YEAR IN REVIEW — YACHT CLUB
OCEAN PINES —Construction of the Ocean Pines Yacht Club continued this year, even as controversies over costs, materials and unexpected discoveries sent the Board of Directors into fits of turmoil. Nevertheless, Ocean Pines Association General Manager Bob Thompson reported during a Dec. 18 board meeting the new facility is already getting bookings for 2014 and is scheduled to open around May 1.
Dignitaries, residents and well-wishers gathered in frigid winds to attend the groundbreaking for the Yacht Club renovation project on March 14.
OPA President Tom Terry called the project, “An important step for our community.” He said it had been a big decision for the community to make: whether to repair or to replace the facility. The seven members of the OPA board of directors in July, 2012 voted unanimously to approve a $4.3 million contract with Salisbury firm Harkins Contracting, Inc., to build the new yacht club and a pending referendum was the only factor keeping the construction from beginning.
After an intense information campaign and public hearing to explain the proposed Yacht Club project to the homeowner association’s members, OP property owners overwhelmingly endorsed the Yacht Club project in a September 2012 referendum.
The first delay came in October 2012, when the Worcester County Planning Commission delayed construction by declining its approval because the dimensions and number of planned parking spaces were deemed inadequate for county requirements. Once revisions were resubmitted, the commission gave its approval for the project in November, clearing the way for an early 2013 start for construction.
The old Yacht Club building remained open until Labor Day, 2013 as construction of the new structure had begun earlier that March next to the pre-existing building.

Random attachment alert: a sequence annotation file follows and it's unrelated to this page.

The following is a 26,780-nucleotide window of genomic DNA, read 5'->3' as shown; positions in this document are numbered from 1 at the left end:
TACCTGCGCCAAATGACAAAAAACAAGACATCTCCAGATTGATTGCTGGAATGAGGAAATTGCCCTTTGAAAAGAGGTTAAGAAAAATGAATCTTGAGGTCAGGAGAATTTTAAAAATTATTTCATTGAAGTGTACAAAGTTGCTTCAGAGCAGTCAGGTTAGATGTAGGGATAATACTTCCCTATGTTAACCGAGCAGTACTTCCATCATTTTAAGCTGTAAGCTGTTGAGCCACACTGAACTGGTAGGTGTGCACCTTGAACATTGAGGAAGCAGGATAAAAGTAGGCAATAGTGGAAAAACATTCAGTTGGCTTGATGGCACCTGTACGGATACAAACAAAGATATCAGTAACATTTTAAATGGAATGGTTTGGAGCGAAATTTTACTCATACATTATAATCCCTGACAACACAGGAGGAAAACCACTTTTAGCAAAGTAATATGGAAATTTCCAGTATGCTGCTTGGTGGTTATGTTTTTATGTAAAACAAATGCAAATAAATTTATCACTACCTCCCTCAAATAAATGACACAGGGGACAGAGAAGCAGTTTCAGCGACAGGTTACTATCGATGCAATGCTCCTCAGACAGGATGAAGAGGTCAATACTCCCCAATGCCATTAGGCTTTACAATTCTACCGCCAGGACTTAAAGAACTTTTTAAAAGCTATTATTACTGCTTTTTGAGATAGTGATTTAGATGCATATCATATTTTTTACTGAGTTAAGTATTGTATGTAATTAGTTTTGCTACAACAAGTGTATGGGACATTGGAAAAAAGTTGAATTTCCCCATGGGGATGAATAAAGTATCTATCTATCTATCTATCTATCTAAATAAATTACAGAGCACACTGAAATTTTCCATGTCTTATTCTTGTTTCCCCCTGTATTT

Management reports on the progress of the Yacht Club replacement project had been positive throughout the summer, even as fiscal hawk Director Marty Clarke raised concerns over the lack of competitive bidding and costs related to the project.
While Clarke often positions himself as a lone voice in the wilderness on the spending, procurement and accounting practices approved by the board, one incident seemed to take pretty much all of the board by surprise.
In October, the board was placed in the position of having to approve an alternate façade for the Yacht Club after it was discovered that the original river rock design did not comply with a list of unacceptable commercial building materials that had been in the Worcester County Guidelines and Standards since November, 2009. The alternate material, split-faced concrete, was derided by critics as more industrial than the fashionable river rock.
Meanwhile the Yacht Club Implementation Advisory Committee charged with helping in the advisory process disbanded when its facilitator Ted Moroney quit after deciding that trying to provide useful input in the process had been futile. Terry intervened and after a group meeting with Moroney and Thompson got the advisory process back on track.
Reinstituted, the committee began a comprehensive review of the project’s events and reported its findings in an Oct. 12 memo with a chronicled timeline of events leading up to the façade change, along with a brief list of recommendations. It found that the initial river stone design prepared by AWB Engineering had been a design error “as the architect should have followed to recently approved guidelines.” The implementation team also noted that the contractor Harkins had already ordered the alternate trim material and could not get a credit for its return. To seek a waiver to change back to stone trim would cost somewhere between $40,000 to $60,000 and cause a delay, they said.
The timeline and explanation seemed to unruffle the board’s feathers enough to allow the directors to approve the change.
No sooner had that crisis been resolved, the board was informed that the kitchen equipment scheduled to be transferred from the old to the new facility was too old to reuse, once it was actually removed. Some of the items had been in the old Yacht Club since its start and an informal conversation with a county building inspector alerted the contractors that to go forward with reinstalling the old equipment into the new building could very well lead to the new Yacht Club kitchen failing inspection.
Representatives from Harkins Construction Inc., AWB Engineering, and Savoy/Brown Consultants, were summoned to explain a proposed increase in kitchen-related costs, from $234,300 to $690,030, and pressed for a “drop dead” completion date.
The proposal was ultimately approved, but only on the condition that it was the final increase the board would allow for the remainder of the project.